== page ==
On August 20, 2011, Iron Dome had its first operational failure. Seven rockets were fired almost simultaneously at Beer Sheva from Gaza; one of them managed to bypass the Iron Dome defense system, and exploded in a residential area, killing Yossi Shushan. Brigadier General Doron Gavish, back then commander of the IAF’s Air Defense Corps, said the following day that “we said in advance that this wasn’t a hermetic system,” adding that the air defense units were learning on the fly and improving the performance of Iron Dome while operating it. “This is the first system of its kind anywhere in the world; it is in its first operational test; and we’ve already intercepted a large number of rockets targeting Israeli communities, saving many civilian lives,” Gavish said. In other words, he tried to justify clumsily what had been predicted: “Even if the Iron Dome has a 100% success rate, it may turn out to be a hundred percent hits against 0.1% of the fired missiles or less.” What would happen the day all 50,000 missiles aimed at Israel are fired? An Iron Dome final price is between forty to one hundred thousand dollars per unit. A Qassam is prepared for less than one hundred dollars. Even if the Iron Dome has a 100% success rate, the price ratio interceptor/missile is high, thus it cannot provide a solution even if Lord Rothschild provides a comfy loan.

The events of yesterday and today involved single missiles shot at faraway targets. Everything was in favor of Iron Dome. Yet, it failed. The IDF had deployed Iron Dome only in sites far enough from Gaza to provide the system a good chance of success. In such a way it was manipulating the statistics in Iron Dome’s favor, for the sake of the Singaporean Army, which is an investor and client of Iron Dome. Even with these carefully manipulated statistics, the IDF declared that Iron Dome shows only 75% accuracy. Yet, yesterday it had a 100% failure under the best possible conditions. We are witnessing the failure of the Iron Dome deception; there is a limit to the reach of Israeli lies. In this case, the limit was determined by a single rocket landing in Beer Sheva.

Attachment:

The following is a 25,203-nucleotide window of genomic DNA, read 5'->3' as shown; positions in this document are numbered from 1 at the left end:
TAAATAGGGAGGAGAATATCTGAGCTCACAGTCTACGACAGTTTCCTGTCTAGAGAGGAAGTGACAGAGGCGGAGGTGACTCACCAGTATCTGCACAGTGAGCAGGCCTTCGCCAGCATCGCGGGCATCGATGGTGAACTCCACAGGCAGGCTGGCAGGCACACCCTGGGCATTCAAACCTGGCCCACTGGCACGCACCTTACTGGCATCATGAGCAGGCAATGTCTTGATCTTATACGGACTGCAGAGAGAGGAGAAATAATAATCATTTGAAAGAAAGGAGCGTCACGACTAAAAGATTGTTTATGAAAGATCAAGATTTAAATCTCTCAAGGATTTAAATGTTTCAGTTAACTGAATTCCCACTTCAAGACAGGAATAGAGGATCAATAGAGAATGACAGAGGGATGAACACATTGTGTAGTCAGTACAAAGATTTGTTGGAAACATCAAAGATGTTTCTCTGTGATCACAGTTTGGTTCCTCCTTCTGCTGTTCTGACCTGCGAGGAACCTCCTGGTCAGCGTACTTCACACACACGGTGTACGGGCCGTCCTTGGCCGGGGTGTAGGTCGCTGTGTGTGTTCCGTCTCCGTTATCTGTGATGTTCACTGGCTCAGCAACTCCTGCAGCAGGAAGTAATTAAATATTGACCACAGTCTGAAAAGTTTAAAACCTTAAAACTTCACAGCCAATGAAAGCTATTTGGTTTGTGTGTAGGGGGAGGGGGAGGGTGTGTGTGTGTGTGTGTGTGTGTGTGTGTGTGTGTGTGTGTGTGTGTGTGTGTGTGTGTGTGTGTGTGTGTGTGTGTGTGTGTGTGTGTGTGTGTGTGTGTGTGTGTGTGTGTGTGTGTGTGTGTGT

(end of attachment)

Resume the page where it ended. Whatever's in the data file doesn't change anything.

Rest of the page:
Rockets fired from Gaza | Warning Time

Rockets fired from Gaza | Warning Time

 

 

Addendum: Katyusha

 

After my article Israeli Iron Dome Threatens North Korea one of my faithful readers contacted me asking if the missiles being fired from Gaza were Grads or Katyushas. I was surprised at the question since it is well known that Gaza fires Grads, while Hezbollah in Lebanon uses Katyushas. The transfer of the systems between the places is quite complicated, mainly due to Israel’s blockade of Gaza. Thus I wondered at the source of the odd question. As often happens when military terms are popularized, the source of the error was related to the fact that the Katyusha—the first Soviet weapon of its kind—was later developed into several variants.

“Katyusha” is a multiple rockets launcher of Soviet design. It appeared during World War II in three variants, the BM-13 launcher, the light BM-8, and the heavy BM-31. In the 1960s it was improved into the BM-21 Grad launch vehicle, a Soviet truck-mounted 122mm multiple rocket launcher and several other systems. For some reason, the Grad is sometimes nicknamed Katyusha and caused the abovementioned confusion.